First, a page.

I'm new here and have really started to get into hiking recently. I spend a lot of time outdoors but usually stick to single-day or weekend activities. Now that I want to do more hiking, I'd like to find out how other folks make the time to take worth while trips. I'm sure it takes planning but how long do you go out and how often do you get to go? Ideally, I'd like to at least take my 3 oldest kids (7,9,12 years old); my youngest are 3 yrs and 6 mos. old and it gets difficult.
I take my twin boys, now 9, on holidays -- spring break and Thanksgiving week. We usually go for a 3-4 day backpack; more than that and they can get bored. I pick easier hikes for them, with low elevation gain/loss (I was once told all trips should be downhill in the future). We car camp a bit at other times of the year.
I am a firm believer in one adult per child, if they are under 12 yrs old and 2 adults minimum. It is just as much for your sanity as thier safety. The big reason for 2 adults is that if you get hurt, the kids are not out there alone. If you cannot get a competent friend or relative to go with you consider hiring a responsible teen babysitter who has had some outdoor experience. By 12 years old, with training and experience, most kids can be quite competent and understand emergency procedures and not get too freaked out if something happened to you. Each child is different so these ages are just approximate. When I worked for NOLS, our junior courses were for 13-15 year olds and at the end of the course, with training, most were actually capable being very safe and survival savy.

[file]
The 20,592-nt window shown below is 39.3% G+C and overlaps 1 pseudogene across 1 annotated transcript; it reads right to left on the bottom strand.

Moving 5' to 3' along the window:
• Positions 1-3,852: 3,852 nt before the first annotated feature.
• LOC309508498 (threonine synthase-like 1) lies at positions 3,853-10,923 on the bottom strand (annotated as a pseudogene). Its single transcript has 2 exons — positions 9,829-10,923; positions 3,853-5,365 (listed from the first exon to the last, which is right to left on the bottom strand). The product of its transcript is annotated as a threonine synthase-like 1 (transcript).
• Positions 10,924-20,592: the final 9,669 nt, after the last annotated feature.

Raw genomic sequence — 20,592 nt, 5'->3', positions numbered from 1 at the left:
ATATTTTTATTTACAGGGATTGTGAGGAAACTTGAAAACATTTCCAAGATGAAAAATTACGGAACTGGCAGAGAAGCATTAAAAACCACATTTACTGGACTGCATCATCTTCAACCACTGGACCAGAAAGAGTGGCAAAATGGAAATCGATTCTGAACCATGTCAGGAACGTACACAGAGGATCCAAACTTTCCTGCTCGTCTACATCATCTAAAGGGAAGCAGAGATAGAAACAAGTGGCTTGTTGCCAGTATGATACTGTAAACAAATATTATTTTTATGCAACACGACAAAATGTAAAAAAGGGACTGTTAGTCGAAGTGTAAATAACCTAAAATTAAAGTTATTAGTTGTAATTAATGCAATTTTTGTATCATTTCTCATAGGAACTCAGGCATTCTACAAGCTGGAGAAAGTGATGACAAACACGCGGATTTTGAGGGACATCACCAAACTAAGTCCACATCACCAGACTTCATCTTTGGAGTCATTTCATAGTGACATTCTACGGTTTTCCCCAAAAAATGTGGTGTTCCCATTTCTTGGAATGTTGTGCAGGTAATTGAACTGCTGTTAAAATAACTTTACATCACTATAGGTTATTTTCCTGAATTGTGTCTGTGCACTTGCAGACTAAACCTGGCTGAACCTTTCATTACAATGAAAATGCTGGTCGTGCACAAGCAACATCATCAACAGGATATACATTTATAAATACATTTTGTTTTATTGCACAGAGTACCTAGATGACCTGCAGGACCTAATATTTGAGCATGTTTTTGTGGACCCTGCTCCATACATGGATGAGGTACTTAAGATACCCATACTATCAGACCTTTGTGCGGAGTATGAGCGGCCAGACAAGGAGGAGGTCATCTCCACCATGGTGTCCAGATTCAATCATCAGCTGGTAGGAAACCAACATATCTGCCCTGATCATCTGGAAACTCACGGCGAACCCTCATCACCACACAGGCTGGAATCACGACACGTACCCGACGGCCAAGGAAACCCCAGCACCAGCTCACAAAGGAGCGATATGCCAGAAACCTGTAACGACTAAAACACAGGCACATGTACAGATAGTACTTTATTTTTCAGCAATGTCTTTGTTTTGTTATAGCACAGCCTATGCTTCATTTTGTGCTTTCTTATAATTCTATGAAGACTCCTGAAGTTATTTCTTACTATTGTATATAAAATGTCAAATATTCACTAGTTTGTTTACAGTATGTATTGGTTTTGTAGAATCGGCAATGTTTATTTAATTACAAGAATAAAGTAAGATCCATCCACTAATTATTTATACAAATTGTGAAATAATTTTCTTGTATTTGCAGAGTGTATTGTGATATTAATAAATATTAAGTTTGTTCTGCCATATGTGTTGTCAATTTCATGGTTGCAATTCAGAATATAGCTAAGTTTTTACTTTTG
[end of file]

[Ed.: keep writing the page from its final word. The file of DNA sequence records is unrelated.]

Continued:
Another savior for a bunch of kids is a horse-packer! When my kids were that awkard age (too large to carry on my back and too small to get anywhere on their own) I would hire a packer to take us into a drop-camp. We would then day hike from a base camp.
You may also consider taking one at a time until each is trained with one-on-one instruction. It is nice not to have all the kids be first-time backpackers.
Loc: Gateway to Columbia Gorge
Wandering Daisy, I really think you're right. I will go with two grandkids, but when the youngest (now 3) is olde enough to come along, I will insist that one or the other of the parents be with us. There's no way I'll be able to keep track of three of them at once!